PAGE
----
But the costs are there. Professionals—therapists, social workers, clergy, nurses—can burn out and leave their professions, either permanently or for extended leaves. Family caregivers can get overwhelmed and pull back, have their own health collapse, or in extreme cases become abusive or neglectful to their loved one. Caregivers can also consider suicide as they get buriedunder the weight of the other’s needs.
While reflecting on compassion fatigue, I had a realization regarding meaning-making. Following a traumatic event (like I experienced when my baby daughter Sarah died two hours after birth), one of the struggles is to make meaning out of it. A stuck place in me in describing this has been an inappropriate link in my mind: that making Sarah'sdeath “meaningful” would be equivalent to making it beneficial. As in “a lesson from God” or something to “help you grow.”
I reject all of that.
But meaning-making can be seen as this: you had one life before the event, and that life is over. The next life after the event has already started (physically, anyway) but emotionally and spiritually there is a lag, until anew meaning, or changed meaning, is found.
For me, that new meaning was found after taking a trip that my wife and I took after Sarah died, that we actually called our “Meaning of Life Trip.” We drove around the country for several weeks, looking up mentors—but also asking the counter attendants at Subway or Motel 6—and asking them, “What is the meaningor purpose of your life?”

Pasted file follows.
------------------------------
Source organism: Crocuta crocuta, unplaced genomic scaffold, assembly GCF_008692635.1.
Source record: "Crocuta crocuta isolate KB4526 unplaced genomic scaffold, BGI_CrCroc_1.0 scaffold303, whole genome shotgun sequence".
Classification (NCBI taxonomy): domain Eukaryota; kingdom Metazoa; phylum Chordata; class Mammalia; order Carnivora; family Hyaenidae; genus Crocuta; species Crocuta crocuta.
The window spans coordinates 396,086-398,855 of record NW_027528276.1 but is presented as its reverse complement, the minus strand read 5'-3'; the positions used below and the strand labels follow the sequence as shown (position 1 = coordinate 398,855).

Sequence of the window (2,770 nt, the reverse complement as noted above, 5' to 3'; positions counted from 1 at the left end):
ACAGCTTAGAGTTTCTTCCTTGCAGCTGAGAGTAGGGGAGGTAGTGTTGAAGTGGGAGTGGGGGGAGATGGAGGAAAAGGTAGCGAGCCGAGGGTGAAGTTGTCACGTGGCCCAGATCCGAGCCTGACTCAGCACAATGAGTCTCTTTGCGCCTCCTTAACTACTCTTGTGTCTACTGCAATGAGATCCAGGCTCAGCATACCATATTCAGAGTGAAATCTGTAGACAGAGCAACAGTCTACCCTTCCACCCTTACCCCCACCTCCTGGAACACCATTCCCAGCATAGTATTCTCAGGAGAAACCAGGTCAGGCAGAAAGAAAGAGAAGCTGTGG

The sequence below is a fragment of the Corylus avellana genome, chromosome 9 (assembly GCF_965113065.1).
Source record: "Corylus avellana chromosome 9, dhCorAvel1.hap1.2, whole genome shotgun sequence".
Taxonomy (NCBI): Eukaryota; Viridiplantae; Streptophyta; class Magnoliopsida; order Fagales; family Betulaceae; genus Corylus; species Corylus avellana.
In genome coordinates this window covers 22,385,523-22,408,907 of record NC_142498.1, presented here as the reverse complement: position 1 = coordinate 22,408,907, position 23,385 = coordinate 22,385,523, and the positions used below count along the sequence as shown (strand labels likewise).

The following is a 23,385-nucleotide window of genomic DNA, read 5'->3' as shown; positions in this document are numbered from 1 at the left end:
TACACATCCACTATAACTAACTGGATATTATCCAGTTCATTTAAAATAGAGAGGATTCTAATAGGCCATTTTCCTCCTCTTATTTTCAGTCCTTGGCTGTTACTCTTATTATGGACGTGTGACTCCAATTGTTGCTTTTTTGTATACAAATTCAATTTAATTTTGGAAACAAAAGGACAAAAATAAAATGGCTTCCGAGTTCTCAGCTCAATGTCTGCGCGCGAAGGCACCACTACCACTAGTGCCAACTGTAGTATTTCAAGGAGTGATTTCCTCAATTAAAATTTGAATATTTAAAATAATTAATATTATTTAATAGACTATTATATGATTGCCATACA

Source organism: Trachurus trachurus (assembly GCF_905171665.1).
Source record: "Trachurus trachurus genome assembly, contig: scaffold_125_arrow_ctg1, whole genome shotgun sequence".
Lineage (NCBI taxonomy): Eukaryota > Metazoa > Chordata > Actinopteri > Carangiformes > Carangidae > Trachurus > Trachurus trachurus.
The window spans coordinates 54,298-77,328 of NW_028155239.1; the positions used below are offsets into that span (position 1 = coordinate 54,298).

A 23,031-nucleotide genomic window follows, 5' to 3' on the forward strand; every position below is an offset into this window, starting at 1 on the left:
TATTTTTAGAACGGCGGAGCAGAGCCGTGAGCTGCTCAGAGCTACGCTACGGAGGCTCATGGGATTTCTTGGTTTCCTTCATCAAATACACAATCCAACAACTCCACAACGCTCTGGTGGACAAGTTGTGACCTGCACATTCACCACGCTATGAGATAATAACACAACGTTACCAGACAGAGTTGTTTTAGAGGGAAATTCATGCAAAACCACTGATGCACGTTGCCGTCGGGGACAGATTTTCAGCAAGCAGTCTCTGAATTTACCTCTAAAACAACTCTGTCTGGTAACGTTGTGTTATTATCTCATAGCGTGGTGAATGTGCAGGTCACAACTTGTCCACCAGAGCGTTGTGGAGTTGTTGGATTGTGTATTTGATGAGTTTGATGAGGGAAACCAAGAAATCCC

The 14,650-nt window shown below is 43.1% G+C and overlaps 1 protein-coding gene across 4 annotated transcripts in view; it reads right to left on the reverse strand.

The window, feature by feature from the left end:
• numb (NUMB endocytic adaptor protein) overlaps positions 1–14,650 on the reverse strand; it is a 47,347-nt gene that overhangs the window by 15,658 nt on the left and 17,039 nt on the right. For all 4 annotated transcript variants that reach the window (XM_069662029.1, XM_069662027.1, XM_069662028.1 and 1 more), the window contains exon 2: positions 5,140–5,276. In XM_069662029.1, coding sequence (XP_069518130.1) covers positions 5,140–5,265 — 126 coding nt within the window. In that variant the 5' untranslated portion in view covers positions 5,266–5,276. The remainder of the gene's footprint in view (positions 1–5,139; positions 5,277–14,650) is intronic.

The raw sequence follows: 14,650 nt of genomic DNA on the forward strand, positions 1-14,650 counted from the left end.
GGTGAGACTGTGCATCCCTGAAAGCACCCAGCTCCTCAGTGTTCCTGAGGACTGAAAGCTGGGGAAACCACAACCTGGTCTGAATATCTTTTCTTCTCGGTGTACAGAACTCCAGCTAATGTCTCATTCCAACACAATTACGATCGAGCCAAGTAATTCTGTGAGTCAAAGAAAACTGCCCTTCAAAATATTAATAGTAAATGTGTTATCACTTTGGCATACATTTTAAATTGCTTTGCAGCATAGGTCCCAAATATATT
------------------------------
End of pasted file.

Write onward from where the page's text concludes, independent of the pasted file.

“Compassion stress can be seen in the unsuccessful,maladaptive psychological and social stress responses of rescue/caretaking….The distress and trauma of not having done enough to avert suffering or death is a common secondary stress and secondary trauma response in helpers,” (Figley,2002, p. 26).
An example of this from popular culture was evidentin the film, “The Passion of the Christ.” In a non-biblical scene added by the filmmakers, after having to witness the heart-breaking torture of her son, a point comes when Jesus’ mother Mary runs down an alleyway as Jesus is being dragged off. She literally can’t take it anymore, and even though it is a moment when the son would be in greatest need of his mother, she retreats, at least for a few moments. She is unable “to avert suffering or death.”
That, of course, is an extraordinarily dramatic case of vicarious trauma. Some experts argue that witnessing that kind of event is not vicarious trauma, but primary trauma itself.
In hospice, death is not typically traumatic. When death comes, it is usually the good news. It occurs to me that an important factor in the rescue response in hospice is how we identify with the patient, or more specifically the patient's condition. At a sub-consciouslevel, we ask ourselves of the terminal patient, “If I were you, would I wantto go on living?” Generally the answer for most people would be “No.” The patient is very old, bed-bound, incontinent of bowel and bladder, demented. In this case, the rescue comes at death. The caretaking is the physical, psychological, and spiritual comfort measures offered before death arrives. I think compassion stress in hospice workers is heightened when those comfort measures fail or are limited, leading to the cumulative effect of those failures through many months and years.